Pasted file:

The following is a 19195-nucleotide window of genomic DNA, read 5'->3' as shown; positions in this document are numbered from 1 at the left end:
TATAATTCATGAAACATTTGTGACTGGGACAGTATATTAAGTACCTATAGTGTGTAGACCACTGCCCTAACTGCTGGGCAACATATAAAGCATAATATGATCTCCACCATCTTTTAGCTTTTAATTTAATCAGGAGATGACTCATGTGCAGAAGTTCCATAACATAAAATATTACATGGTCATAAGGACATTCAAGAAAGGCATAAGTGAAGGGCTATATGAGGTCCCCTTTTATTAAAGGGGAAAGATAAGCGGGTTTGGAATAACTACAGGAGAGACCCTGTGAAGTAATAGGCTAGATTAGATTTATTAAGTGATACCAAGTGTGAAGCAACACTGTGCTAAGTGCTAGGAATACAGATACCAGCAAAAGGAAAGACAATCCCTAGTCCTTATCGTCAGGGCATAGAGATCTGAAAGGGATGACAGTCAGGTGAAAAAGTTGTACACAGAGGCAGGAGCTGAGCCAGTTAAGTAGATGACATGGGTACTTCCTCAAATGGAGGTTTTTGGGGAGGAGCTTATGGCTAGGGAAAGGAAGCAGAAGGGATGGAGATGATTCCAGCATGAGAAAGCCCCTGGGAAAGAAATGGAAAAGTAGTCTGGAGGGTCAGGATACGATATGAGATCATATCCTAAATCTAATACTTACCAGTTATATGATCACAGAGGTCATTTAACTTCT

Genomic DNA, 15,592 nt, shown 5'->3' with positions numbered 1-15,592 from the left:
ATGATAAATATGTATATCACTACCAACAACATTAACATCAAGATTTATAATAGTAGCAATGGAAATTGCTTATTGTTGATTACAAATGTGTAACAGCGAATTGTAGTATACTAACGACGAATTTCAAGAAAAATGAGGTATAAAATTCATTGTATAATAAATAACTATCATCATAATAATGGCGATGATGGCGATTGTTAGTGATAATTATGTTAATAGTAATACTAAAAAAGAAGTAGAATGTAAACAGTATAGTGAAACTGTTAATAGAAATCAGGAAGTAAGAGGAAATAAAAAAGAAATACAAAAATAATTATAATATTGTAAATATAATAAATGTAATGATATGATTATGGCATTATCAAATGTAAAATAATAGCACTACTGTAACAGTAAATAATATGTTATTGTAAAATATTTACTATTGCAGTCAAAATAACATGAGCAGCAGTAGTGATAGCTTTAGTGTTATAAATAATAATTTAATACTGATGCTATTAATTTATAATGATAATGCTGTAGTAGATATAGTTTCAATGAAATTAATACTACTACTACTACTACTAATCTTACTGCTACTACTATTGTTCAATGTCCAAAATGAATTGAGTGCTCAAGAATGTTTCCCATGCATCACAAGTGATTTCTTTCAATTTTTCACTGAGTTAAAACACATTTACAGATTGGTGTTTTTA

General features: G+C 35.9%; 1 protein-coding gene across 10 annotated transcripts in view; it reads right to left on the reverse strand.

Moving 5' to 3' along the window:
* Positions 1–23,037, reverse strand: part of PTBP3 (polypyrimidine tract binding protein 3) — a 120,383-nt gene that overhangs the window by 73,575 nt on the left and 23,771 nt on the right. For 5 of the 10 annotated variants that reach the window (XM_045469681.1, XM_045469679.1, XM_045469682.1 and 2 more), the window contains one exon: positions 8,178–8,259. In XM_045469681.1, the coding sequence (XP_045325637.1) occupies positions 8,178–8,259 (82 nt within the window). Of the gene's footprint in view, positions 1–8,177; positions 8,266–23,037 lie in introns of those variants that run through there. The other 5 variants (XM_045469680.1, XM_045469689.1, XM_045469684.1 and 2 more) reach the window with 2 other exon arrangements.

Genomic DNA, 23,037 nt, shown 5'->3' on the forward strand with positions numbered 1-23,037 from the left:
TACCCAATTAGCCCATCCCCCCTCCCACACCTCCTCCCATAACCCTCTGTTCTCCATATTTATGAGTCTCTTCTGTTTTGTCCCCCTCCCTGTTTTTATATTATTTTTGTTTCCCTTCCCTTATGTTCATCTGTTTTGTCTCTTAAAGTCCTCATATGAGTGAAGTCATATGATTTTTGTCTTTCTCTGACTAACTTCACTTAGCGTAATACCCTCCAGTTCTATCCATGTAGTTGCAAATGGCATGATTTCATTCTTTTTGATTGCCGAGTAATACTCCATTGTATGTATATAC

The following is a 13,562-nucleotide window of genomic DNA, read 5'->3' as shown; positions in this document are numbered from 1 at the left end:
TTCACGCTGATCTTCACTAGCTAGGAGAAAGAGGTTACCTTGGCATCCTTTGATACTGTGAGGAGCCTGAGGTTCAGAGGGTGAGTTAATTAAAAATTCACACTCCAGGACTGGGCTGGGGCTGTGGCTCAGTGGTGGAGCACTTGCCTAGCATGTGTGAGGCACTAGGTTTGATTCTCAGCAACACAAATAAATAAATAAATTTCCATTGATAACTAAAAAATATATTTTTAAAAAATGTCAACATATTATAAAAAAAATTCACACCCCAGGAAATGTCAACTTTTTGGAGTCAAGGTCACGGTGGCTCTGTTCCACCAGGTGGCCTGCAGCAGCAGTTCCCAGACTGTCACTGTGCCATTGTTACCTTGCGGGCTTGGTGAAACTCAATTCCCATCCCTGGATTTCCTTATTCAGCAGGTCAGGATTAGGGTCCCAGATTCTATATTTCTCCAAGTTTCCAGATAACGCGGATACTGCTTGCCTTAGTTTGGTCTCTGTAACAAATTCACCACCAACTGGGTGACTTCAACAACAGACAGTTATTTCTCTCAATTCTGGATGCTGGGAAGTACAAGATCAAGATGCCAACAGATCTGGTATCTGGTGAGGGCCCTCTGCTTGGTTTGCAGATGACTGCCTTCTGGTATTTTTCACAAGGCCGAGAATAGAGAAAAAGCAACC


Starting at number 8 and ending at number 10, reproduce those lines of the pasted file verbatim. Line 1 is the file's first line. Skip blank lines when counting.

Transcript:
Genomic DNA, 23,037 nt, shown 5'->3' on the forward strand with positions numbered 1-23,037 from the left:
TACCCAATTAGCCCATCCCCCCTCCCACACCTCCTCCCATAACCCTCTGTTCTCCATATTTATGAGTCTCTTCTGTTTTGTCCCCCTCCCTGTTTTTATATTATTTTTGTTTCCCTTCCCTTATGTTCATCTGTTTTGTCTCTTAAAGTCCTCATATGAGTGAAGTCATATGATTTTTGTCTTTCTCTGACTAACTTCACTTAGCGTAATACCCTCCAGTTCTATCCATGTAGTTGCAAATGGCATGATTTCATTCTTTTTGATTGCCGAGTAATACTCCATTGTATGTATATAC

The following is a 13,562-nucleotide window of genomic DNA, read 5'->3' as shown; positions in this document are numbered from 1 at the left end: